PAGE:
You are reading

Boxing Gym For Kids And Adults Opens On Queens Blvd


Nov. 30, 2015 By Michael Florio

Long Island City residents can now break out their inner Rocky.

Supreme Team Boxing, a new neighborhood boxing gym, opened at 34-09 Queens Blvd. earlier this month.

The 1,900-square-foot center offers pro-style boxing and kickboxing classes, as well as self-defense courses, to men and women, according to owner Nelson Maldonado. The gym is open from 7 a.m. to 9 p.m. Monday through Friday, 10 a.m. to 3 p.m. on Saturday and offers one class from 12 p.m. to 1 p.m. on Sunday. The weekend hours will soon expand, Maldonado said.

Supreme Team Boxing opened its doors on Nov. 9. Twenty members have signed up so far, Maldonado said.

Maldonado is currently running a special that will allow adults who sign up to pay $99 per month for unlimited classes. This special will run for the next couple of months. After that, the cost will be $108 per month.

Supreme Team Boxing also focusses on boxing training for kids.

Maldonado, 40, started boxing when he was 12-years-old in a Boys and Girls club. He said this class helped get him into shape, taught him confidence and introduced him to a sport he loves.

He believes that all children should have this opportunity, and wanted to fill what he saw as a void in the neighborhood for boxing lessons, especially for kids.

“I wanted to offer training to kids, just like I started to train when I was young,” he said.

Therefore, Maldonado chose Long Island City to open the gym because of the large number of schools, including high schools and LaGuardia Community College, which his son attends.

Kids’ classes take place from 3 p.m. to 5 p.m. on weekdays. Kids and teenagers can take boxing classes during this time. The center also has a study room so kids can do their homework while they wait for their classes to begin.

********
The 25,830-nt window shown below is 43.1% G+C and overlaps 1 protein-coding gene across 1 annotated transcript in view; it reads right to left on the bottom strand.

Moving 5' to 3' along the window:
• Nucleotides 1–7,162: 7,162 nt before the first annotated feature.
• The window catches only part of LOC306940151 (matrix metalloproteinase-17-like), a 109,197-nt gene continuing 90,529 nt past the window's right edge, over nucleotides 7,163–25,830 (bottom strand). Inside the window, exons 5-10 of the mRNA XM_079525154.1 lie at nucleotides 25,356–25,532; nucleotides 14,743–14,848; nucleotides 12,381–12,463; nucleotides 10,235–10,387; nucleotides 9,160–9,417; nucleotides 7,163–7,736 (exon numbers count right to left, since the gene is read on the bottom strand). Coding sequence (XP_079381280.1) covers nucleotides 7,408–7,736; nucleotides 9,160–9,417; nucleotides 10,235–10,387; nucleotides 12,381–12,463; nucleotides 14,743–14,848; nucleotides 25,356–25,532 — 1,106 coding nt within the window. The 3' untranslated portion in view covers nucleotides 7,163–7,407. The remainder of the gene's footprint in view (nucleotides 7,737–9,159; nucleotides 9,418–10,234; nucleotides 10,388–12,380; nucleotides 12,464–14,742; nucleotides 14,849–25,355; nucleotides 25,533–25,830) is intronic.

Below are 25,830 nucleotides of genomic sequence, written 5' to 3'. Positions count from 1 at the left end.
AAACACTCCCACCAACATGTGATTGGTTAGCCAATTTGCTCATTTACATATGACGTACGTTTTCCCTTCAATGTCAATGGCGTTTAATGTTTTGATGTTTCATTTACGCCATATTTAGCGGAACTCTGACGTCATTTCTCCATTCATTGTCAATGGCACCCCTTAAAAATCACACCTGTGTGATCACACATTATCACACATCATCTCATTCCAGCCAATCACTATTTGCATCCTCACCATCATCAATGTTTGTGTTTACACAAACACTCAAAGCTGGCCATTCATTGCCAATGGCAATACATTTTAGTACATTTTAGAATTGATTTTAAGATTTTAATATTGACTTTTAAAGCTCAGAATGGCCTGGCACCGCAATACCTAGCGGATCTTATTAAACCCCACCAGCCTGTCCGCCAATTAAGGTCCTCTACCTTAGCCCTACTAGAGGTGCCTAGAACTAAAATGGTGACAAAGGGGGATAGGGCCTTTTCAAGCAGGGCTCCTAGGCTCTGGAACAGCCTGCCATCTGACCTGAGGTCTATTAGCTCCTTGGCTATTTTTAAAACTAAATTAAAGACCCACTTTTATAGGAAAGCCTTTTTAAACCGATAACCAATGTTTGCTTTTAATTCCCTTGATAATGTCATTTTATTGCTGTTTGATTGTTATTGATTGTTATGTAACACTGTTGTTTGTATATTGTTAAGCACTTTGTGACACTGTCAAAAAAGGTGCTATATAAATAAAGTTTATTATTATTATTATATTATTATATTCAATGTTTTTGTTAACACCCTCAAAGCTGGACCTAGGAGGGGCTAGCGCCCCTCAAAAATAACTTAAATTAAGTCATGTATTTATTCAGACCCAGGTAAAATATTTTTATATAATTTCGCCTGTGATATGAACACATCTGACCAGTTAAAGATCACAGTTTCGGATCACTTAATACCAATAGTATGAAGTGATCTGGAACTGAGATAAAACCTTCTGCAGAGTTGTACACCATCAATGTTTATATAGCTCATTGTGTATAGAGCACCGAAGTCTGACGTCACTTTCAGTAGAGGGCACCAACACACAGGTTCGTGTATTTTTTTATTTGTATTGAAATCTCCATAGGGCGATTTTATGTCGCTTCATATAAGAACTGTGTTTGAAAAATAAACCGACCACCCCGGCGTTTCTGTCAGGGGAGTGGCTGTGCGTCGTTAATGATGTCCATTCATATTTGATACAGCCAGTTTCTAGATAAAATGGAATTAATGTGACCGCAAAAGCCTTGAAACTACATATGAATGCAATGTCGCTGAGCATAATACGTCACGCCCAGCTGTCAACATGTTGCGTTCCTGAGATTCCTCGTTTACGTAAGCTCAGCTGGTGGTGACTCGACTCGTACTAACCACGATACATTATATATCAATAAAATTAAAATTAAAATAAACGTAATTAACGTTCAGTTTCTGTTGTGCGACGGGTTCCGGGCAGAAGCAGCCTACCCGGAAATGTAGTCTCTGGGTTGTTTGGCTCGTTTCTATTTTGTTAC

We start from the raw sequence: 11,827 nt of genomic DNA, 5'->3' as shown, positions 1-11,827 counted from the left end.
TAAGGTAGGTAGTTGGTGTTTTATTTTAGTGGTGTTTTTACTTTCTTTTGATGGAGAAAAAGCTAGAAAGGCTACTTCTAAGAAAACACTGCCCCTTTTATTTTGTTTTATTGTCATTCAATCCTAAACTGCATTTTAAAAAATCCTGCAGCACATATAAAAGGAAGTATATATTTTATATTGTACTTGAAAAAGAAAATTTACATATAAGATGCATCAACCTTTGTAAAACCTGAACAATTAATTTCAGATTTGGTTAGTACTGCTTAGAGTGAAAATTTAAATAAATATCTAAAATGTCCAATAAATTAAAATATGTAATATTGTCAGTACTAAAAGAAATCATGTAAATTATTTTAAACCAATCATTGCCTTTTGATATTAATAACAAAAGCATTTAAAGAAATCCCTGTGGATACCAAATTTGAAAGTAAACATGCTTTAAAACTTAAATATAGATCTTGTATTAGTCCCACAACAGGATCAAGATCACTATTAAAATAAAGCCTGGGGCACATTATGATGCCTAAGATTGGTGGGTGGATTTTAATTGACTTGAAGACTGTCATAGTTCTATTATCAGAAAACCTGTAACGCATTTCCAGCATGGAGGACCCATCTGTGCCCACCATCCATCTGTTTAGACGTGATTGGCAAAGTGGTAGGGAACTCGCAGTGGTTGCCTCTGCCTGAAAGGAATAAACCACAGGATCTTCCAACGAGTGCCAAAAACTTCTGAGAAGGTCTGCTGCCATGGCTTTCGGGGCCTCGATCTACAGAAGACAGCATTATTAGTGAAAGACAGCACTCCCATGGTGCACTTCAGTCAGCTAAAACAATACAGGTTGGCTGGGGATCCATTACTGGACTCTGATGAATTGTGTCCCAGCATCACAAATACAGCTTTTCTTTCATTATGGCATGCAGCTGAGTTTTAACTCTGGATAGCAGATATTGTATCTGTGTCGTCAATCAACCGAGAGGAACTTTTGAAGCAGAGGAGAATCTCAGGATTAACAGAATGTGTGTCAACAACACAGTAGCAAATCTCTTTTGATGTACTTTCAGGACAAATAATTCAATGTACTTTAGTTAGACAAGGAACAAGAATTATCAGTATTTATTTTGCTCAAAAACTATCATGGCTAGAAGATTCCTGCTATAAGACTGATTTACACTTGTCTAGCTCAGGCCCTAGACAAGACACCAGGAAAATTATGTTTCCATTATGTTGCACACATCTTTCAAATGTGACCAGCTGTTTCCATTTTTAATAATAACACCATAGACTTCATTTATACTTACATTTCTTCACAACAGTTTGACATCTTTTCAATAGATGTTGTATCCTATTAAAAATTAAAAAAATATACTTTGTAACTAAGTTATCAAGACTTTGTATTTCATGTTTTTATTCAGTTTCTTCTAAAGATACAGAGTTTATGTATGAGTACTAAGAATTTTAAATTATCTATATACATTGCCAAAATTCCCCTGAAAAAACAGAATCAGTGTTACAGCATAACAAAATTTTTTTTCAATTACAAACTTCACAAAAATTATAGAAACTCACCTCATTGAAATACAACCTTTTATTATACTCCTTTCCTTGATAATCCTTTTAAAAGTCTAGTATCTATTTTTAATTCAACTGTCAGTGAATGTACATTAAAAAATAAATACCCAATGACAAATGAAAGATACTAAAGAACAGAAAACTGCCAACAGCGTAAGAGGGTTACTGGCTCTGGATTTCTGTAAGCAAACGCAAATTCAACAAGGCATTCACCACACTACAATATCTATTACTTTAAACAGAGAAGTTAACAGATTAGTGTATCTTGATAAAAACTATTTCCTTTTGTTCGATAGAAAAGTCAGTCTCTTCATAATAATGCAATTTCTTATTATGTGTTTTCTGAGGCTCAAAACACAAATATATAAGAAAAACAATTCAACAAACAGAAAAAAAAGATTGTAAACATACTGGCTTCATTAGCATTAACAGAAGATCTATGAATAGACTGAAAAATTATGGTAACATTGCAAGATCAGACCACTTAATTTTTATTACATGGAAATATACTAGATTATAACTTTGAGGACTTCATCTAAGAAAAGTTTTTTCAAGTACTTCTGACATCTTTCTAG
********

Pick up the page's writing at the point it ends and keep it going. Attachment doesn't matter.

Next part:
A kid/student membership costs $85.

However, Maldonado said he works with the children in the neighborhood who perhaps cannot afford the $85 a month and want to box.

“We work with the parents to donate whatever they can,” he said. “It can even be donating time, where the parents come and help out at the gym.”

“I couldn’t afford boxing lessons as a child but was lucky enough to receive them,” he added. “I want to give back to the kids.”

Currently, five kids have signed up.

In addition to seeing a need for a boxing gym, Maldonado said Long Island City was appealing for his business because the neighborhood continues to expand.

“Long Island City is growing and it is a great place to have a business,” he said.

The Supreme Team Boxing location was previously K2 Boxing Club. Maldonado renovated the entire center, including installing two showers and two bathrooms.

There are also Supreme Team Boxing gyms on West 30th Street in Manhattan and in Hollywood, Florida.

The gym has been operating in Manhattan at different locations since 1985. Maldonado came on board as a co-owner 15 years ago.

email the author: [email protected]

One Comment

Click for Comments 

Leave a Comment
Reply to this Comment

All comments are subject to moderation before being posted.

This site is protected by reCAPTCHA and the Google Privacy Policy and Terms of Service apply.

Recent News

Crunching the Queens crime numbers: felony assaults across the borough on the rise, burglaries down slightly in northern Queens

Feb. 21, 2024 By Ethan Marshall

The number of felony assaults across Queens increased during the 28-day period from Jan. 22 through Feb. 18, compared to the same period of time last year, according to the latest crime stats released by the NYPD Tuesday. At the same time, the number of reported burglaries experienced a slight but noticeable drop in northern Queens.

Maspeth man faces life in prison for 2020 fatal stabbing in Dutch Kills: DA

A Maspeth man who was caught by transit cops vaping inside a Brooklyn subway station in January is facing as much as 75 years to life in prison for stabbing a Dutch Kills man to death four years ago.

Luis Hernandez, 36, of 56th Street, was arraigned Tuesday in Queens Supreme Court on a seven-count indictment charging him with murder, gang assault and other crimes in the fatal stabbing of a 21-year-old man and the attempted murder of two others in Astoria in 2020.